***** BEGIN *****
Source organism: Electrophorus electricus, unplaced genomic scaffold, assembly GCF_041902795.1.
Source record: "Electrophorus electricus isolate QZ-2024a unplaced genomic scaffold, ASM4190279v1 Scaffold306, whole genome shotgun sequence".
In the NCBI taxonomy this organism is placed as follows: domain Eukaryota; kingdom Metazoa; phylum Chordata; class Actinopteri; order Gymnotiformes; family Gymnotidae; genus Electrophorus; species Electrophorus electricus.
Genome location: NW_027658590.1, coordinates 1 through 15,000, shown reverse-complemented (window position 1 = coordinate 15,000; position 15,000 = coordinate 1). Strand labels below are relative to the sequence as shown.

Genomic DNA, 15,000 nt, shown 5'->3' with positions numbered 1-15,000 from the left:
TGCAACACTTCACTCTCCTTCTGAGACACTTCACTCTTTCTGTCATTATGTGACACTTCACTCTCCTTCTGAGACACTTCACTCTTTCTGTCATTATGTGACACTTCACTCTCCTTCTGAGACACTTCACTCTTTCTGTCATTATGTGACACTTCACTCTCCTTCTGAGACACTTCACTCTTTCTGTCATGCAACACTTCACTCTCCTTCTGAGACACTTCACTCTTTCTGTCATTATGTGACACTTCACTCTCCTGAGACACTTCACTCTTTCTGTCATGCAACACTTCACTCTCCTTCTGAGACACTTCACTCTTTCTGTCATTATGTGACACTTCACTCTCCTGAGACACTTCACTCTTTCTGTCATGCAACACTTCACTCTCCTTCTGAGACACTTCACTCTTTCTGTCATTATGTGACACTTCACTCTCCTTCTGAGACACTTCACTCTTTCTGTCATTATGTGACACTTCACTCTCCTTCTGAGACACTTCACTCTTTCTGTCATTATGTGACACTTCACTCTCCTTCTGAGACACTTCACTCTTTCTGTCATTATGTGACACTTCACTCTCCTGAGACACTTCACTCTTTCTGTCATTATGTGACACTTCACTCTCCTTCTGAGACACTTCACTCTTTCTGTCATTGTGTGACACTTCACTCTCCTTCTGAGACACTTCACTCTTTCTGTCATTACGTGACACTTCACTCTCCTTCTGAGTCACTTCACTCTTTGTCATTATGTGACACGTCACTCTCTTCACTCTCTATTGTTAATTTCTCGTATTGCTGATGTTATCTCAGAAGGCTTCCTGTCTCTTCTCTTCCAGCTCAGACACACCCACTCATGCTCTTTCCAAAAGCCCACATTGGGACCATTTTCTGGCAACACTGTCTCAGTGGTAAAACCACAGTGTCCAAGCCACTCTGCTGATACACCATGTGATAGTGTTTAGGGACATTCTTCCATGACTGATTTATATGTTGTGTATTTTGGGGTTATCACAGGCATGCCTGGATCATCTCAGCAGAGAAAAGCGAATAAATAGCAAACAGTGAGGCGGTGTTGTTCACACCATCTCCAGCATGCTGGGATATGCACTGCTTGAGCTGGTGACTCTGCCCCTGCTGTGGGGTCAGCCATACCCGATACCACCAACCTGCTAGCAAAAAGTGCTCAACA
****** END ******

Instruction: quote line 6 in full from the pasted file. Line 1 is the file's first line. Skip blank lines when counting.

TGCAACACTTCACTCTCCTTCTGAGACACTTCACTCTTTCTGTCATTATGTGACACTTCACTCTCCTTCTGAGACACTTCACTCTTTCTGTCATTATGTGACACTTCACTCTCCTTCTGAGACACTTCACTCTTTCTGTCATTATGTGACACTTCACTCTCCTTCTGAGACACTTCACTCTTTCTGTCATGCAACACTTCACTCTCCTTCTGAGACACTTCACTCTTTCTGTCATTATGTGACACTTCACTCTCCTGAGACACTTCACTCTTTCTGTCATGCAACACTTCACTCTCCTTCTGAGACACTTCACTCTTTCTGTCATTATGTGACACTTCACTCTCCTGAGACACTTCACTCTTTCTGTCATGCAACACTTCACTCTCCTTCTGAGACACTTCACTCTTTCTGTCATTATGTGACACTTCACTCTCCTTCTGAGACACTTCACTCTTTCTGTCATTATGTGACACTTCACTCTCCTTCTGAGACACTTCACTCTTTCTGTCATTATGTGACACTTCACTCTCCTTCTGAGACACTTCACTCTTTCTGTCATTATGTGACACTTCACTCTCCTGAGACACTTCACTCTTTCTGTCATTATGTGACACTTCACTCTCCTTCTGAGACACTTCACTCTTTCTGTCATTGTGTGACACTTCACTCTCCTTCTGAGACACTTCACTCTTTCTGTCATTACGTGACACTTCACTCTCCTTCTGAGTCACTTCACTCTTTGTCATTATGTGACACGTCACTCTCTTCACTCTCTATTGTTAATTTCTCGTATTGCTGATGTTATCTCAGAAGGCTTCCTGTCTCTTCTCTTCCAGCTCAGACACACCCACTCATGCTCTTTCCAAAAGCCCACATTGGGACCATTTTCTGGCAACACTGTCTCAGTGGTAAAACCACAGTGTCCAAGCCACTCTGCTGATACACCATGTGATAGTGTTTAGGGACATTCTTCCATGACTGATTTATATGTTGTGTATTTTGGGGTTATCACAGGCATGCCTGGATCATCTCAGCAGAGAAAAGCGAATAAATAGCAAACAGTGAGGCGGTGTTGTTCACACCATCTCCAGCATGCTGGGATATGCACTGCTTGAGCTGGTGACTCTGCCCCTGCTGTGGGGTCAGCCATACCCGATACCACCAACCTGCTAGCAAAAAGTGCTCAACA